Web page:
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Opinions of Friday, 23 May 2008

Columnist: Tsikata, P. Y.

We Are Not Drug Dealers –NPP—A Rejoinder

I wish to respond to the above-captioned news which appeared on Ghanaweb on May 14, 2008. Even though the whole news contained myriads of issues from the ‘new face’ of the NDC to the issue of drugs, I would like to comment on the drug subject.

First and foremost, I must state emphatically how elated I am that the NPP has finally found time to respond to the rumours and allegations of drug dealing and, in some cases, drug use among its top hierarchy.

For me in particular, the issue of drugs invading our country cast a huge slur on the image of Ghana and I share in that corporate image and cannot afford not to talk about it. I have been made aware that Ghana, which used to be called the Gold Coast, is now referred to as the ‘Coke Coast’ and this is serious enough to engage our attention as a nation, especially in a time like this when we are looking for the number one man who can steer our country out of this disgraceful image and restore the dignity of her people in the comity of nations.

Secondly, it is surprising that the NPP chairman wants Ghanaians to believe that when the disgraced MP for Nkoranza North, Eric Amoateng, was arrested for dealing in drugs his party did not stand by him. He should go back to the historical records to read the statement issued by his own party in connection with Eric Amoateng’s arrest in the United States of America. He should further ask for footages of videotapes covering the debates on privileges and emoluments of Eric Amoateng which were still being paid to him. I hope this will help Mac Manu to reposition himself particularly with regards to the matter of whether the NPP has the moral authority to be telling Ghanaians under whose watch drug trafficking was ‘glorified’ as a business. Indeed, many Ghanaians believe that if Eric Amoateng, Andrew Jonah and others had been arrested in Ghana, they would have walked away freemen.

Thirdly, many Ghanaians who listened to the Public Affairs Officer of the British High Commission about three months ago would agree that he was emphatic about the complicity of Ghana’s security services in facilitating the booming trade from Aflao to Kwame Nkrumah’s Nzema and beyond. According to him, they had signed an agreement to train and assist the Ghana’s security services to upgrade their capacity in confronting the menace. Interesting when their intelligence officers were in Accra, the drugs would stop passing through the ports. But as soon as they returned to the UK, the dugs would start flowing wawawa! In his estimation, there was official complicity!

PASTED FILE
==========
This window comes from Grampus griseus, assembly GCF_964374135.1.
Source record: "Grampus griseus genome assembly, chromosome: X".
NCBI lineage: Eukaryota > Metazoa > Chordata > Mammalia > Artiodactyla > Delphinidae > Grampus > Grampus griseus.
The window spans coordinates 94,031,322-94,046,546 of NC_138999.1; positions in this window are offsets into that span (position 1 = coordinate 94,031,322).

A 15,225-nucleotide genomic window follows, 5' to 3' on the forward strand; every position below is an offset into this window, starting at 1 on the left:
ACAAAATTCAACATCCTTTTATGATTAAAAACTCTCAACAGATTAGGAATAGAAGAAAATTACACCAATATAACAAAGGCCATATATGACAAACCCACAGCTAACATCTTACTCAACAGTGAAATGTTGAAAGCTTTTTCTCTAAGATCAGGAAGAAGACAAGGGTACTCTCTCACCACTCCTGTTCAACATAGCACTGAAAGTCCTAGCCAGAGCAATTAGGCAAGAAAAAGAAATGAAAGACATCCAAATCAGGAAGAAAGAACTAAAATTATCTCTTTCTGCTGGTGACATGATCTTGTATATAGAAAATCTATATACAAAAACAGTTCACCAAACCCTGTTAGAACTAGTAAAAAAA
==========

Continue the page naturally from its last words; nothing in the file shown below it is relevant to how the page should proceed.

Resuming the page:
He further stressed that punishment for those involved in the trade who are arrested is another area where he thinks much is not been done to punish offenders to serve as a deterrent for would-be traffickers.

Fourthly, it must be placed on record that the mysterious disappearance of about two tons of Cocaine in a police exhibit room at the police headquarters has finally destroyed the image of the Ghana Police Service and its top hierarchy not only in the eyes of Ghanaians but internationally.

Mr. Mac Manu, the security apparatus of this country under the NDC was not made up of only NDC members who had always condoned with the NDC government in covering-up drug cases. Consider the political situation in Ghana before you took power and you would realize that if there had been such a situation, it would have provided the NPP with very good ammunition to assail the NDC.

Last but not the least, a trip around our trotro stations reveals that we are already a consuming country and not only a transit point. Take a trip around the trotro stations and you would understand what Ghanaians are talking about. We want a leader with absolute commitment to fight this menace.

Over to you Mr. Mac Manu!

Views expressed by the author(s) do not necessarily reflect those of GhanaHomePage.